Programming Languages Aren’t

What is a programming language? The common definition generally only includes the syntax and semantics of, for lack of a better description, the “text” of a program. For instance, we think of languages as defining how variables are declared, how loops are specified, functions defined, if certain mechanisms like continuations or closures are first-class (or close to it), etc.

This definition fails to capture how the languages are really used, though. Just because a handy library is written in C++ doesn’t mean it will integrate nicely into my present C++ program. The reason is that it is the APIs that are the real language - not the obscure rules that define what a loop looks like or which characters are allowed in a variable name.

I realize this is a (potentially mis-informed) blog post (from my own blog, no less), but I'm not familiar enough with the research to know if this phenomenon has been widely studied or not. (And if so, where I can read more about it.)

In my experience, the integration of multiple libraries with different styles is one of the primary reasons large programs often devolve into an incomprehensible mess over time. It's not the only reason, of course, but I think it contributes - especially when some programmers on the team are more familiar with one library vs. another, etc.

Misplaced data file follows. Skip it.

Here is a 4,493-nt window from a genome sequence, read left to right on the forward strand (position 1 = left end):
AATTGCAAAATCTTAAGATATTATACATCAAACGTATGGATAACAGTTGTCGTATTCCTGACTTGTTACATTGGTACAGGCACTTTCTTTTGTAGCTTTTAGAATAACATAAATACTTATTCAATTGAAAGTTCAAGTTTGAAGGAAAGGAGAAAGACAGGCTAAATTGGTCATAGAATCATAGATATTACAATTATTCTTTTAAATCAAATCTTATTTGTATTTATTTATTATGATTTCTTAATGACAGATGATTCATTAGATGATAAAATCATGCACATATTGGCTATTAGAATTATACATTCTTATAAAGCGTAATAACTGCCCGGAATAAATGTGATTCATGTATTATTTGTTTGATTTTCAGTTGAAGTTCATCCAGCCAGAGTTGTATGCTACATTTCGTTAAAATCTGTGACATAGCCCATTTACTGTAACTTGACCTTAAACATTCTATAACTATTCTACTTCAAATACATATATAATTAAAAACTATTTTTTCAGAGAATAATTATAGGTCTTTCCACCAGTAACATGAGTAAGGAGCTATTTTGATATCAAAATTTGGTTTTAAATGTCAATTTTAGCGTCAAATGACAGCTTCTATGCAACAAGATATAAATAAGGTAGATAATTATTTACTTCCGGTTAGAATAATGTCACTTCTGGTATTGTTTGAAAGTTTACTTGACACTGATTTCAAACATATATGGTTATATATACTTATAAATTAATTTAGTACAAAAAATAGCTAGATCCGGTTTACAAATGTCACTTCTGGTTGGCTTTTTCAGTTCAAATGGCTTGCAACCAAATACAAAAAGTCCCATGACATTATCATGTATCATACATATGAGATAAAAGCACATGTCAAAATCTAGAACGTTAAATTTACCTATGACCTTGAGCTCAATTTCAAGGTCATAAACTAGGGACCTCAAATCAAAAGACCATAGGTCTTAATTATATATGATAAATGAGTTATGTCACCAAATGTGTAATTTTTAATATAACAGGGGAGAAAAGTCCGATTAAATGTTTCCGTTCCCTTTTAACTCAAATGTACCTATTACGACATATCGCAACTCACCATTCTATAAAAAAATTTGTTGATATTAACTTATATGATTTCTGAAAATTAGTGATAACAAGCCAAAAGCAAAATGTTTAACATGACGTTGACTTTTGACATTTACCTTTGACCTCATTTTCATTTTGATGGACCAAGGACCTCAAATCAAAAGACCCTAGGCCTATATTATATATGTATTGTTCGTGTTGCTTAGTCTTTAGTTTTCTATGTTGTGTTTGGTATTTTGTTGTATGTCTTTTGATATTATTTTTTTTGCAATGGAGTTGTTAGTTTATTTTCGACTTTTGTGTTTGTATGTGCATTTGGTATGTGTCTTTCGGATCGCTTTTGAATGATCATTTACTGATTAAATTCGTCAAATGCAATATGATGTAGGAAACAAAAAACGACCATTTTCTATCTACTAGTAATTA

What could be done in the context of a programming language to mitigate this? Or, what has been done? It doesn't seem like the mainstream languages are very good at keeping this problem at bay. (Or is it perhaps not a problem for anyone but me?)

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I'd look at the literature on "architectural mismatch," especially the papers of David Garlan (like this one).

Aside: Is it just me, or is the new citeseer totally unusuably slow? And it seems like now the old one is no good either? Anybody know what's going on with this?

Thanks - This at least gives

Thanks - This at least gives some more keywords to use as a basis for searching!

Or anything debating the

Or anything debating the difference between a language and a framework (or what a DSL is :).

On the analysis side, perhaps pattern mining (and, therefore, on the language side, pattern languages). Tim Mattson seems to be active in the latter for parallel systems.

Perhaps, if you can describe something with a stochastic grammar, and there are (abstract?) interpretations of it that are similar under some metric, it's a language ;-)